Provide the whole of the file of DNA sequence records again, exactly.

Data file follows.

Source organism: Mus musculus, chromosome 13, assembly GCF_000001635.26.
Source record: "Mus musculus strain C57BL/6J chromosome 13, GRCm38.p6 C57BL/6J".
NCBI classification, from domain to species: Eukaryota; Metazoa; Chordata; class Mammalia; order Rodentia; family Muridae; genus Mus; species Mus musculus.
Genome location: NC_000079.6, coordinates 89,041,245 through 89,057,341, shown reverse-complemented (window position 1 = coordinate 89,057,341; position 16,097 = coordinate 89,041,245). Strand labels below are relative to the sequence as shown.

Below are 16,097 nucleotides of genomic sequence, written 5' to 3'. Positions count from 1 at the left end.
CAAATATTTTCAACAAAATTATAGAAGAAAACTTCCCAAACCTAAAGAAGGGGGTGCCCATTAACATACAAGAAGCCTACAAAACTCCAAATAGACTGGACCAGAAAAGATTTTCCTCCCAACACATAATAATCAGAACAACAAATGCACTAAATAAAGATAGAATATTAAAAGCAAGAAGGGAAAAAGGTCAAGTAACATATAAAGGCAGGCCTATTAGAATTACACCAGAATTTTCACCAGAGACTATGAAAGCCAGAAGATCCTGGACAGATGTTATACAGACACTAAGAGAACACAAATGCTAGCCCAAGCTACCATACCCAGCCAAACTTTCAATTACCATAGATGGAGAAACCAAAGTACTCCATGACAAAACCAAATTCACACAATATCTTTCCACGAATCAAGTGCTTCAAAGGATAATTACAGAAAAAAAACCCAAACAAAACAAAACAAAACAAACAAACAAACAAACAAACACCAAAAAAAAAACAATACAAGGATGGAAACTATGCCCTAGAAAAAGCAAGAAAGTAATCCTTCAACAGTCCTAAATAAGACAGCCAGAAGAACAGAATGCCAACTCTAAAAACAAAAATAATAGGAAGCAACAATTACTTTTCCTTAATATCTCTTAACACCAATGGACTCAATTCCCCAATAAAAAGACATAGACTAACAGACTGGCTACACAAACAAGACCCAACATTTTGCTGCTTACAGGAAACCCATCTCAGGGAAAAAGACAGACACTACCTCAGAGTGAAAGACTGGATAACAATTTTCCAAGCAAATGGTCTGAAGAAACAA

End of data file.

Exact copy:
Source organism: Mus musculus, chromosome 13, assembly GCF_000001635.26.
Source record: "Mus musculus strain C57BL/6J chromosome 13, GRCm38.p6 C57BL/6J".
NCBI classification, from domain to species: Eukaryota; Metazoa; Chordata; class Mammalia; order Rodentia; family Muridae; genus Mus; species Mus musculus.
Genome location: NC_000079.6, coordinates 89,041,245 through 89,057,341, shown reverse-complemented (window position 1 = coordinate 89,057,341; position 16,097 = coordinate 89,041,245). Strand labels below are relative to the sequence as shown.

Below are 16,097 nucleotides of genomic sequence, written 5' to 3'. Positions count from 1 at the left end.
CAAATATTTTCAACAAAATTATAGAAGAAAACTTCCCAAACCTAAAGAAGGGGGTGCCCATTAACATACAAGAAGCCTACAAAACTCCAAATAGACTGGACCAGAAAAGATTTTCCTCCCAACACATAATAATCAGAACAACAAATGCACTAAATAAAGATAGAATATTAAAAGCAAGAAGGGAAAAAGGTCAAGTAACATATAAAGGCAGGCCTATTAGAATTACACCAGAATTTTCACCAGAGACTATGAAAGCCAGAAGATCCTGGACAGATGTTATACAGACACTAAGAGAACACAAATGCTAGCCCAAGCTACCATACCCAGCCAAACTTTCAATTACCATAGATGGAGAAACCAAAGTACTCCATGACAAAACCAAATTCACACAATATCTTTCCACGAATCAAGTGCTTCAAAGGATAATTACAGAAAAAAAACCCAAACAAAACAAAACAAAACAAACAAACAAACAAACAAACACCAAAAAAAAAACAATACAAGGATGGAAACTATGCCCTAGAAAAAGCAAGAAAGTAATCCTTCAACAGTCCTAAATAAGACAGCCAGAAGAACAGAATGCCAACTCTAAAAACAAAAATAATAGGAAGCAACAATTACTTTTCCTTAATATCTCTTAACACCAATGGACTCAATTCCCCAATAAAAAGACATAGACTAACAGACTGGCTACACAAACAAGACCCAACATTTTGCTGCTTACAGGAAACCCATCTCAGGGAAAAAGACAGACACTACCTCAGAGTGAAAGACTGGATAACAATTTTCCAAGCAAATGGTCTGAAGAAACAA